https://www.fcc.gov/enforcement/orders

 

And for yucks, here's a map the FCC made of their pirate radio enforcement actions from late 2012 to mid 2020:

https://www.fcc.gov/reports-research/maps/fcc-enforcement-actions-against-pirate-radio-location/

 

This might be where you'd find enforcement actions in Canada, though this might be the wrong data base:

https://crtc.gc.ca/eng/ce/actions.htm

 

Someone like Bill Ruck, a local radio engineer whom I don't know (but at least one person here does), could probably fill us in. He was down on unlicensed/pirate radio, but also does work for some licensed low-power FM stations. Or someone from Lectro, Shure, Zax, etc. who may have heard from customers who've been visited and have spoken directly with people at the FCC et al about this...

 

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1 minute ago, Jim Feeley said:

On Friday, the FCC sent out notices to five pirate radio stations in New York.

Kind of wild that there are that many pirate radio stations in 2022 let alone in one city.  I guess there were some "vague rules" about low powered broadcasting in the late 80s/early 90s so my alma mater college radio station put up a low powered antenna and began broadcasting all throughout Orange County.  Well, that didn't go well when the FCC showed up and wanted to fine them $100k about 10 years later and thus they went to online broadcast only through a T1 line at first.  By the time I had a show, it was internet only sadly.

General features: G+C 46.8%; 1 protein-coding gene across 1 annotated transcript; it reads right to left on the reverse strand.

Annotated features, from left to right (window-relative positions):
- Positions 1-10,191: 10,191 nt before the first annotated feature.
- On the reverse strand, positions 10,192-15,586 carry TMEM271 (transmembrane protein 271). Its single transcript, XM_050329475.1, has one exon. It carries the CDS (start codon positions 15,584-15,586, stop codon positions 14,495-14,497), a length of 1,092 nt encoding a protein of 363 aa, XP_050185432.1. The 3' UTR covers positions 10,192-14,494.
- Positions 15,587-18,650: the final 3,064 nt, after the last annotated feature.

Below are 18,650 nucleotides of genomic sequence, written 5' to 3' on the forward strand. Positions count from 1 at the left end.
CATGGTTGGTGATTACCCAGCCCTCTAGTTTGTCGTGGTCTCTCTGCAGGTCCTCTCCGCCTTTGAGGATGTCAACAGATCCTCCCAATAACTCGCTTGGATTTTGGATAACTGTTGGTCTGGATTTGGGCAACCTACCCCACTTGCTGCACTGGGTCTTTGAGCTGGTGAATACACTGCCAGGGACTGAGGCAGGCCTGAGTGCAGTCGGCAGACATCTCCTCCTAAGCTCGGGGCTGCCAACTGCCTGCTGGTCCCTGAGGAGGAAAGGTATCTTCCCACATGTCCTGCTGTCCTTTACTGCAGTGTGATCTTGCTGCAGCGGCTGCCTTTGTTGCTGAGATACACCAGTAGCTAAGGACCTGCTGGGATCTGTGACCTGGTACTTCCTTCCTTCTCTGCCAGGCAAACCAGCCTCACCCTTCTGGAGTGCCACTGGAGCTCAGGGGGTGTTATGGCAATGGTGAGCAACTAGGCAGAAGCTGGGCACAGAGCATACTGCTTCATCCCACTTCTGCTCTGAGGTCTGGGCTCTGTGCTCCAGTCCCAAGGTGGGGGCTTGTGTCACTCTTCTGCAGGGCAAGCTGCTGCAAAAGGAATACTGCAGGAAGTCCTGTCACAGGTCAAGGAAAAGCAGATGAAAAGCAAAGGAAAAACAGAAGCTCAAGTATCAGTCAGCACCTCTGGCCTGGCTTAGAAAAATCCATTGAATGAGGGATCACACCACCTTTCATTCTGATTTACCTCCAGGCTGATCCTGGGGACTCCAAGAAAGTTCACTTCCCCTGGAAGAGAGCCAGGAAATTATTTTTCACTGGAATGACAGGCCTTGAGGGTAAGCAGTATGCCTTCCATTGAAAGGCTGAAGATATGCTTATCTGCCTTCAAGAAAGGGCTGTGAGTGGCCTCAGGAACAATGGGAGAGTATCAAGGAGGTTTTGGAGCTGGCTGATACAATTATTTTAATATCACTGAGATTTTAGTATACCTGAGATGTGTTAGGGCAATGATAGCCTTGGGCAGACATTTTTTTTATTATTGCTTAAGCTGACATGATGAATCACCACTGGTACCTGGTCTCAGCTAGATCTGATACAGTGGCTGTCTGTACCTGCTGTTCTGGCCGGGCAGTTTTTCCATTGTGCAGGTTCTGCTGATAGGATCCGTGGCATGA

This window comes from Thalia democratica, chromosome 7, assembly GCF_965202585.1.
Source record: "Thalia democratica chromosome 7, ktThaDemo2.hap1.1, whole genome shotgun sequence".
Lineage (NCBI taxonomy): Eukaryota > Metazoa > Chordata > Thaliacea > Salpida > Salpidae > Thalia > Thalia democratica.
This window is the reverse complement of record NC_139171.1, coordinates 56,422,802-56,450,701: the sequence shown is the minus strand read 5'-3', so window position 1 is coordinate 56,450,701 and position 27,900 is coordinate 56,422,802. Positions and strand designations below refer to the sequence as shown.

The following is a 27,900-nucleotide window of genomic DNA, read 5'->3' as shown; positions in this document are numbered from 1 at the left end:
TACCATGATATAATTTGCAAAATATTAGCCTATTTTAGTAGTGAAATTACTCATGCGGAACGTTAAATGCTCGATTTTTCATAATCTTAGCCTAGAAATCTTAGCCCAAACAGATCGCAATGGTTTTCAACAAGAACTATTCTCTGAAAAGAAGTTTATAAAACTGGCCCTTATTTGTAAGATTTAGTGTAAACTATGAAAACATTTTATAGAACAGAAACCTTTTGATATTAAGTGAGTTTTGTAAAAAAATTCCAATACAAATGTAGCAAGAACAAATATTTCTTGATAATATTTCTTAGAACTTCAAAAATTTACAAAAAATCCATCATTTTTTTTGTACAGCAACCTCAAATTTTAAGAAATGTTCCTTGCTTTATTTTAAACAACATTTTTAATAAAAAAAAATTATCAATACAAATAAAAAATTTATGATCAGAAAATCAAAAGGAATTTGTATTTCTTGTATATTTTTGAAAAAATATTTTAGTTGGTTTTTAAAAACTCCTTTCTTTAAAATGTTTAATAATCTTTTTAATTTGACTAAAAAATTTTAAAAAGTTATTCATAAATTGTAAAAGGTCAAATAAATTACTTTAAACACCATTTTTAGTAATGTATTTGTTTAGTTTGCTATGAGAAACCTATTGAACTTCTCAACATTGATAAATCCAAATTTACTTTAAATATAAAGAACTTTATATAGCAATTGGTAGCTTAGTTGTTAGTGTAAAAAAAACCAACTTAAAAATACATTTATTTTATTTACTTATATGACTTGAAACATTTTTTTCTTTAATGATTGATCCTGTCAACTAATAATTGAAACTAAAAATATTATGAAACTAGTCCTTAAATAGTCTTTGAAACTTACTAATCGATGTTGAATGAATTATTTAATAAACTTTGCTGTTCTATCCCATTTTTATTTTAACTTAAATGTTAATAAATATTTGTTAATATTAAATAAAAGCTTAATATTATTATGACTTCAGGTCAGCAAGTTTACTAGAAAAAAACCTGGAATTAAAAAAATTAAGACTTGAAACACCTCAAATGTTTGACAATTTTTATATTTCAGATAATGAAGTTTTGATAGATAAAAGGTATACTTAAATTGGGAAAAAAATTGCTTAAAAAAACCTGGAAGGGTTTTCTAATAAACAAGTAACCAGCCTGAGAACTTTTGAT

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2 hours ago, Jim Feeley said:

This might be where you'd find enforcement actions in Canada, though this might be the wrong data base:

https://crtc.gc.ca/eng/ce/actions.htm

I kind of doubt there's much CRTC enforcement — the CRTC covers a lot more than just radio spectrum, and they are pretty stretched for resources.  Certainly, there's no spectrum enforcement listed in that database — most of the entries relate to spam enforcement and abuse of voter lists.  The only telecom-related item is a violation by Northwestel of rules around what they are allowed to charge — definitely no enforcement of pirate radio or small-time sound mixers ;)  I can't say I disagree with those priorities.

The enforcement I'm aware of in Canada is all private — Rogers & other operators will hunt you down if you are interfering, and presumably, they could file a complaint with the CRTC and drag you through years of bureaucratic hell that may end in a fine.  Or possibly, sue you directly.  But I've never heard of the government getting involved.

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16 hours ago, Derek H said:

Thanks Jon, do you know what band they were operating in? 

I believe it was block 27. And from what I remember, it was a wireless service provider van that picked it up while driving by and hunted it down. 

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My gut feeling is that Jim Feely has the right idea. Verizon or T-Mobile can't send you a fine it has to come from the FCC and the FCC won't investigate anything unless there's a complaint from a license-holder. I think if we're strictly talking about operating in the block24/25 guard band or duplex gap then there is very little chance of getting a complaint directed at you. If you're out in the middle of block 27 or 28 or going rogue in 24/25 I'd be slightly more concerned.